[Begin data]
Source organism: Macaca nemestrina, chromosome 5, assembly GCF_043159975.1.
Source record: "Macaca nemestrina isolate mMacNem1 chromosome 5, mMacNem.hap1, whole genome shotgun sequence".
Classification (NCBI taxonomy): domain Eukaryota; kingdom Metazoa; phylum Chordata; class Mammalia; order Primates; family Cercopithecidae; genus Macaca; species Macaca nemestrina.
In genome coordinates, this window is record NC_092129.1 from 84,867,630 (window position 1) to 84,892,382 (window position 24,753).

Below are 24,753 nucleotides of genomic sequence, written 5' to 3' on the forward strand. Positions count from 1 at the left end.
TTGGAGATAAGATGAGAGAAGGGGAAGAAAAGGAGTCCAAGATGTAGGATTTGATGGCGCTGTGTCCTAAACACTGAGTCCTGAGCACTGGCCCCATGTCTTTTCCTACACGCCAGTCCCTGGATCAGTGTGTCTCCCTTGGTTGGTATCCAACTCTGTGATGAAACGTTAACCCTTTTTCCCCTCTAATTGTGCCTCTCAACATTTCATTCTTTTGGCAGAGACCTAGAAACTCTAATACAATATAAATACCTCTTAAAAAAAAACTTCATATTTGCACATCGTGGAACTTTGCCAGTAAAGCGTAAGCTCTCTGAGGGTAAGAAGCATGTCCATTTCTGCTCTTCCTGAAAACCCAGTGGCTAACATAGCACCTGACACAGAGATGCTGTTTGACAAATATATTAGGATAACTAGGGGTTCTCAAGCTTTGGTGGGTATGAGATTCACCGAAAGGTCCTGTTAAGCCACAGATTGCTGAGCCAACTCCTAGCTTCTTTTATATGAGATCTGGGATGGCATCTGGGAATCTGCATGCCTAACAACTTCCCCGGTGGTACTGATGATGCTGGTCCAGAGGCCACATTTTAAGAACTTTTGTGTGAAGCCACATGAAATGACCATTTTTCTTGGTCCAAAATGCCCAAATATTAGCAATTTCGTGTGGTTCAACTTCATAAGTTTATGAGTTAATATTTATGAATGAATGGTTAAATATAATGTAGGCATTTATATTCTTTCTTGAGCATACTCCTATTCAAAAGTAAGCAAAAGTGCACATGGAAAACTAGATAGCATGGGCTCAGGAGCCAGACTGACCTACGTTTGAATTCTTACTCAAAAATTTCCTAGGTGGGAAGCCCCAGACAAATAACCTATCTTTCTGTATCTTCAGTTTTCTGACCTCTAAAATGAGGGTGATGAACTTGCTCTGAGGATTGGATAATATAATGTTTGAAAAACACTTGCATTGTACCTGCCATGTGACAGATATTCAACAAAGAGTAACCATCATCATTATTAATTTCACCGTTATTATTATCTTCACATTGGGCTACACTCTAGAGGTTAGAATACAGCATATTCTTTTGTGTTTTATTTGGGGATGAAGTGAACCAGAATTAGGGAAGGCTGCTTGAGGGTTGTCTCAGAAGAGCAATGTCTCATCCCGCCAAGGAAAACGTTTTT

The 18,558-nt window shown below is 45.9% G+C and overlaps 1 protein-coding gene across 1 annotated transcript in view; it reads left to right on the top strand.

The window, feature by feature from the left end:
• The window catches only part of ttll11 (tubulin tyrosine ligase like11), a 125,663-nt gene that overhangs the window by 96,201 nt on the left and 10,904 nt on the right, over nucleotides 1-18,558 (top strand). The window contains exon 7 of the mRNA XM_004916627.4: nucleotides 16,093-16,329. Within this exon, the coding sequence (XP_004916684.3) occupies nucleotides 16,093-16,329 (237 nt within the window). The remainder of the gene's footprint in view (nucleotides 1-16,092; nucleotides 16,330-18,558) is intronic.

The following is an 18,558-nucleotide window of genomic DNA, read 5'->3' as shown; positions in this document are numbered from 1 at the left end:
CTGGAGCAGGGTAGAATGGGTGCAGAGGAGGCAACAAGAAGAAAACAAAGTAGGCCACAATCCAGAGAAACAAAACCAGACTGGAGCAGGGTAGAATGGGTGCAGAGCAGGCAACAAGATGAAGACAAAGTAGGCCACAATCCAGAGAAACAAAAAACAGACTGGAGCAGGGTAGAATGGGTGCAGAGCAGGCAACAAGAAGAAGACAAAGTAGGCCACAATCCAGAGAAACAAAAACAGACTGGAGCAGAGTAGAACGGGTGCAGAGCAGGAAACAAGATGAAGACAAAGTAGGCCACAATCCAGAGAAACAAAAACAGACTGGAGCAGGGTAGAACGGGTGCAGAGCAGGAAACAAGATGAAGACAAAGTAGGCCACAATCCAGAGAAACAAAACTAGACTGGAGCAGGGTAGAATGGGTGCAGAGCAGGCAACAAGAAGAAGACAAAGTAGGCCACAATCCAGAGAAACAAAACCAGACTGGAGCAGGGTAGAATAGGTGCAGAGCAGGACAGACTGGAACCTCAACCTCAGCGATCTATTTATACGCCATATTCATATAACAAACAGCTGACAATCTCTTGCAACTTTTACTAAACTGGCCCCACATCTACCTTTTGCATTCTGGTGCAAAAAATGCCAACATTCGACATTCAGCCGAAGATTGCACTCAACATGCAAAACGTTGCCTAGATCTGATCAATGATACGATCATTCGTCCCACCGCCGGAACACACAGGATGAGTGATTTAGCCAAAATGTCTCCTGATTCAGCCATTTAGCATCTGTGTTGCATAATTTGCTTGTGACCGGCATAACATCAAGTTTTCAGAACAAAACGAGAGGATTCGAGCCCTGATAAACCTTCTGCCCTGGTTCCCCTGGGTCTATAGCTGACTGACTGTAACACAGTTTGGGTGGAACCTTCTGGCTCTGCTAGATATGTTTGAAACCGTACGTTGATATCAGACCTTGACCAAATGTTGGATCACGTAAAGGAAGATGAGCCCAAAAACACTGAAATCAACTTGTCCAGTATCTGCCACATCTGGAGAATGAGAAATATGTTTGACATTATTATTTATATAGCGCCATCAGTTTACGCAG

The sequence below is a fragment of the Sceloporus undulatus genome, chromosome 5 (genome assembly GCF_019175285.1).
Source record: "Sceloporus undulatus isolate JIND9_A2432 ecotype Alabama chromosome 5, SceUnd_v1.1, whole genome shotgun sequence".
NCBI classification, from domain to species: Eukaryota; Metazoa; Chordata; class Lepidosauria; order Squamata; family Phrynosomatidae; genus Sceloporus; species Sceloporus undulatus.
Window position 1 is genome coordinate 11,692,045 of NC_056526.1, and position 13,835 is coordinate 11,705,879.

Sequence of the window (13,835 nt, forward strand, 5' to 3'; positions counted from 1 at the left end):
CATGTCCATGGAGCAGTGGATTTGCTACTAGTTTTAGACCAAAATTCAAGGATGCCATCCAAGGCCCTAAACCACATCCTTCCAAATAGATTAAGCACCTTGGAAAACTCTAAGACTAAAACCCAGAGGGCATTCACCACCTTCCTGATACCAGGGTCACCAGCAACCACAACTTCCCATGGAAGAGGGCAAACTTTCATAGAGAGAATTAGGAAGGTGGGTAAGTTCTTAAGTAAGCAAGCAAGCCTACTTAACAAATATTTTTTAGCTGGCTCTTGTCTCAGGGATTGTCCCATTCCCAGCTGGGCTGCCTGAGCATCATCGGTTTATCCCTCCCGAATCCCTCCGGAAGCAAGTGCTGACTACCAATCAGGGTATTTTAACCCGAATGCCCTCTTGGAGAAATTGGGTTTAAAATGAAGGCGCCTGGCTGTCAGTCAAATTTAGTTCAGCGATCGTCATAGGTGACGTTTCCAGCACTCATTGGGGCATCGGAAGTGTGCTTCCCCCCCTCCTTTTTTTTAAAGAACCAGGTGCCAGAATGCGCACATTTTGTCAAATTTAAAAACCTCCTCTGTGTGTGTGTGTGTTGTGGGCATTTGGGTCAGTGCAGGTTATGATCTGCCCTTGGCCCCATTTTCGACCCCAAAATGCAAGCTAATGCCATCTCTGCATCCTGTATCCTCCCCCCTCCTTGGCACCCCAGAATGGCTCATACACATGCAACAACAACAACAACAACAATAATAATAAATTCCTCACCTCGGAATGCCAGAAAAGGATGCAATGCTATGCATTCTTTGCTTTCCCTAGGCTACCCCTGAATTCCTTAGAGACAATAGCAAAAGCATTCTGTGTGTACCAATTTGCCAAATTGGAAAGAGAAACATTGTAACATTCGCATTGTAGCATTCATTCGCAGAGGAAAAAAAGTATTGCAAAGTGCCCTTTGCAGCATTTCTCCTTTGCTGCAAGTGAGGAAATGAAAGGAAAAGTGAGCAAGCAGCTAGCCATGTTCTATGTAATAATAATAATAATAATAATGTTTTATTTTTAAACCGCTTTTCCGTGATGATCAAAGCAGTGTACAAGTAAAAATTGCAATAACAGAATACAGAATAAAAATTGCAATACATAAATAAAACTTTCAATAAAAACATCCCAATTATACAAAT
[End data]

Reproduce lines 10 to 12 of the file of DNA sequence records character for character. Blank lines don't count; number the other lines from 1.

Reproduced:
The following is an 18,558-nucleotide window of genomic DNA, read 5'->3' as shown; positions in this document are numbered from 1 at the left end:
CTGGAGCAGGGTAGAATGGGTGCAGAGGAGGCAACAAGAAGAAAACAAAGTAGGCCACAATCCAGAGAAACAAAACCAGACTGGAGCAGGGTAGAATGGGTGCAGAGCAGGCAACAAGATGAAGACAAAGTAGGCCACAATCCAGAGAAACAAAAAACAGACTGGAGCAGGGTAGAATGGGTGCAGAGCAGGCAACAAGAAGAAGACAAAGTAGGCCACAATCCAGAGAAACAAAAACAGACTGGAGCAGAGTAGAACGGGTGCAGAGCAGGAAACAAGATGAAGACAAAGTAGGCCACAATCCAGAGAAACAAAAACAGACTGGAGCAGGGTAGAACGGGTGCAGAGCAGGAAACAAGATGAAGACAAAGTAGGCCACAATCCAGAGAAACAAAACTAGACTGGAGCAGGGTAGAATGGGTGCAGAGCAGGCAACAAGAAGAAGACAAAGTAGGCCACAATCCAGAGAAACAAAACCAGACTGGAGCAGGGTAGAATAGGTGCAGAGCAGGACAGACTGGAACCTCAACCTCAGCGATCTATTTATACGCCATATTCATATAACAAACAGCTGACAATCTCTTGCAACTTTTACTAAACTGGCCCCACATCTACCTTTTGCATTCTGGTGCAAAAAATGCCAACATTCGACATTCAGCCGAAGATTGCACTCAACATGCAAAACGTTGCCTAGATCTGATCAATGATACGATCATTCGTCCCACCGCCGGAACACACAGGATGAGTGATTTAGCCAAAATGTCTCCTGATTCAGCCATTTAGCATCTGTGTTGCATAATTTGCTTGTGACCGGCATAACATCAAGTTTTCAGAACAAAACGAGAGGATTCGAGCCCTGATAAACCTTCTGCCCTGGTTCCCCTGGGTCTATAGCTGACTGACTGTAACACAGTTTGGGTGGAACCTTCTGGCTCTGCTAGATATGTTTGAAACCGTACGTTGATATCAGACCTTGACCAAATGTTGGATCACGTAAAGGAAGATGAGCCCAAAAACACTGAAATCAACTTGTCCAGTATCTGCCACATCTGGAGAATGAGAAATATGTTTGACATTATTATTTATATAGCGCCATCAGTTTACGCAG

The sequence below is a fragment of the Sceloporus undulatus genome, chromosome 5 (genome assembly GCF_019175285.1).